We have also set Rails' Bootsnap to improve the loading time of our app, since it caches some expensive operations, like HTTP requests.

There was a massive refactoring of our routes since this version of Rails doesn't allow abstract routing anymore, due to security issues. So by refactoring, we've made Mapknitter less sensitive to security breaches. Since we're talking security, we've enforced the usage of strong params to HTTP requests too, which wraps our "payloaded" objects better for requesting.

All of the described above has been majorly done at publiclab/mapknitter#685

Upgrade to Rails 6.0.0

To get Rails 6.0 running we had to upgrade our Ruby version. Complicated right?! Not really, just had to update our Gemfile and Dockerfile with the desired Ruby version - in our case 2.6.3 - and that's it. Also, a bunch of improvements have been gotten, such as deprecating old patterns in favor of newer ones, using the latest sintax and such.

This upgrade came out to be smoothest of the upgrade series I had been working on. Rudely I just had to run the update task provided by the Rails team - thank God for that task - and also kept on checking the RailsDiff website - a loyal friend to help in this kind of upgrade. Along with that, I removed a bunch of unwanted files that had been floating through the project.

Upcoming work

Is worth to mention that when I finished the Rails 6.0.0 upgrade, I realized that would be super if we had Webpacker setup. This would involve many, many changes in our codebase. But I went straight ahead with this - motivated by our favorable schedule. In simple words, it would merely involve removing Sprockets and starting using Webpacker. Piece of cake, right?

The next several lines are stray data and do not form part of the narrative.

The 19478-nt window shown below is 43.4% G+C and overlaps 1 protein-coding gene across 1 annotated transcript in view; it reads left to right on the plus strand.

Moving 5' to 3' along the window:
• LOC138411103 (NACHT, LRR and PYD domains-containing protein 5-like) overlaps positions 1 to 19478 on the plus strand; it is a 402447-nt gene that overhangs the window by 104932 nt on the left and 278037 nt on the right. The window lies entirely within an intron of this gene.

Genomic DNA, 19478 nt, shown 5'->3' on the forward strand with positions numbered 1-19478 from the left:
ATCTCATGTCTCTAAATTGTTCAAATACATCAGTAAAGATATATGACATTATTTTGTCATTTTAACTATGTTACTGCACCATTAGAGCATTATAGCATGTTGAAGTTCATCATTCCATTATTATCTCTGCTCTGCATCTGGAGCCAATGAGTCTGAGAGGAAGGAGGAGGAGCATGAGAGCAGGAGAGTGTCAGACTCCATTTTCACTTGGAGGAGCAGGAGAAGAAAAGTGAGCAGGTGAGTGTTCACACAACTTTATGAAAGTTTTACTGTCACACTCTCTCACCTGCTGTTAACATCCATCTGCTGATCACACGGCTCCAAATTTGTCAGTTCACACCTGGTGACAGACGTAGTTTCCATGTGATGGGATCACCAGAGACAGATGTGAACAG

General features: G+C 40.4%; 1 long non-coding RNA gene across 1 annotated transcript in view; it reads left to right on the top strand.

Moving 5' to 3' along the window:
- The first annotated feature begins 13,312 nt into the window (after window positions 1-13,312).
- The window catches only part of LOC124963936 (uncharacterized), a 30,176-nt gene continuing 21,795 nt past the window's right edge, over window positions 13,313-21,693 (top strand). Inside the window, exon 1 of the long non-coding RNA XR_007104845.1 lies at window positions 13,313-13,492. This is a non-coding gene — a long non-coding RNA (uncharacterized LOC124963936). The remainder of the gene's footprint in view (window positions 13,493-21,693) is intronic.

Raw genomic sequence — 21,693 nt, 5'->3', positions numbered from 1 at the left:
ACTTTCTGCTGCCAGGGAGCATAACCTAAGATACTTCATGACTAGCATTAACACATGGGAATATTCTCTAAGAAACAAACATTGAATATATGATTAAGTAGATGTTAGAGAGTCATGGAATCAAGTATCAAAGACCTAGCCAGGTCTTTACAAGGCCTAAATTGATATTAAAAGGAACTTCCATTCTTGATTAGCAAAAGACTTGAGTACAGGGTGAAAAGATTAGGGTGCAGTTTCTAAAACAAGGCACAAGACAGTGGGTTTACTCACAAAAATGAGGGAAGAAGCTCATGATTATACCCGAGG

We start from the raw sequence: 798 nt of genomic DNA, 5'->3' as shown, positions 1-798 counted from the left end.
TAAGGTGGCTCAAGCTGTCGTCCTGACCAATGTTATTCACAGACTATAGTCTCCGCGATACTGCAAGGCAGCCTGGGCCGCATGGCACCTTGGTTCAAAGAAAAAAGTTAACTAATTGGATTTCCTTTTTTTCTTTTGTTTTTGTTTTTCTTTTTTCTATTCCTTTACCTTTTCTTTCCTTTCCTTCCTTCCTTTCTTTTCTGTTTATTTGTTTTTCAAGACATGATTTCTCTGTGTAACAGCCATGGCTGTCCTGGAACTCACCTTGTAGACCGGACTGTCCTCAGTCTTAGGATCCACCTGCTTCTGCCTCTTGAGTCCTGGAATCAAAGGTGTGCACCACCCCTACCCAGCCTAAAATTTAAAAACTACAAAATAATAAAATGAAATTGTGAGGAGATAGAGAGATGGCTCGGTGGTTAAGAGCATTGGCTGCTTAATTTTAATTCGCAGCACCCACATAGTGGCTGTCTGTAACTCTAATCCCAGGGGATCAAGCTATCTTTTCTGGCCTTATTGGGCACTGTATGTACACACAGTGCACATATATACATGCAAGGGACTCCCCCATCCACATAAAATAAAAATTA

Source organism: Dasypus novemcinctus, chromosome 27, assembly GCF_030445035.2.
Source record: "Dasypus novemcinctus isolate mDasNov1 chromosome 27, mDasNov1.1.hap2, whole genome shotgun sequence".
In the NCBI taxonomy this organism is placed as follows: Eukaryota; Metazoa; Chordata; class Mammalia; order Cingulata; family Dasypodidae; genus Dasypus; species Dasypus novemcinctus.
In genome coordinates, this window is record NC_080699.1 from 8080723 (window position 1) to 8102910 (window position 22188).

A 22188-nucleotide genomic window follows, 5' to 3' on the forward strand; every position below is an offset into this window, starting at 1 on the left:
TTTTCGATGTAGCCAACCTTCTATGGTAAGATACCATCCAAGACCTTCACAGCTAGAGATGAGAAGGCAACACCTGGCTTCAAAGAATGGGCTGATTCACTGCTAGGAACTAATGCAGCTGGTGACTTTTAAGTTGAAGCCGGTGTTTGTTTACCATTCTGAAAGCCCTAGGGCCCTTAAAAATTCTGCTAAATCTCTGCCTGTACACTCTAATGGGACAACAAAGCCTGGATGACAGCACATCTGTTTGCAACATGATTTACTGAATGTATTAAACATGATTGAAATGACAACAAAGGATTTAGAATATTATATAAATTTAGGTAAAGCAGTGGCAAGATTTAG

Not really!

But in fact, I got pretty far with this. Actually, you can see everything I accomplished here. But this has taken more time than I expected, and after a friendly discussion with my mentors we decided to keep Webpacker implementation as a future work. But I took a lot of advantage of this actually. In fact, getting involved in this Rails 6 + Webpacker thing made me learn SO MUCH about the Rails Asset Pipeline y' all cannot imagine. Not only this, but I got the chance to get my good friend Arthur Diniz (Debian GSoC 2019 mentee) to collaborate with us of PublicLab, he gave us valuable info y' all can get here.

Some other cool stuff accomplished

Rubocop as part of the development flow

After a lot of negotiation, along with my mentors and colleagues, we got to use Rubocop to standardize more our coding and present to the newcomers some good coding practices. Y'all can get most of this here. One nice thing about this is that we used the same Rubocop settings as the ones used in Plots2 project, so we contribute across projects we can actually see patterns that make contributing easier.

Reduce CI runtime

Since I'm a good old DevOps enthusiast, solving this type of issue is my thing. With this MR I have helped to reduce our build time DRASTICALLY. See the comparative for yourself:

Before caching:

After caching:

Pretty neat, huh?!

Playing with Jenkins

One of the many wonderful experiences that GSoC 2019 have given to me is the opportunity to try tools I have only heard of. One of these tools was the automation server Jenkins.

As I said before, I'm a lover of DevOps, so nothing more pleasing to such creature than having the opportunity to get along with Jenkins. In fact, I got to make some improvements to the continuous delivery method provided by my coder friends of PublicLab. You can get some of the work I have made here, here and here.

Setting ActionCable

If you guys didn't know my GSoC 2019 was entirely collaborative. Actually in all of the upgrades mentioned before I had the help of Kaustubh Nair and many others.

Anyway, setting Action Cable was not in my project scope at all, but Vidit Chitkara(another GSoC 2019 mentee) realized that for the Mapknitter Image Management and Synchronous Editing project we needed ActionCable up and running, and consequently Rails 5. This had us joining forces to get both projects rolling.

Visual representation of Vidit Chitkara and me joining forces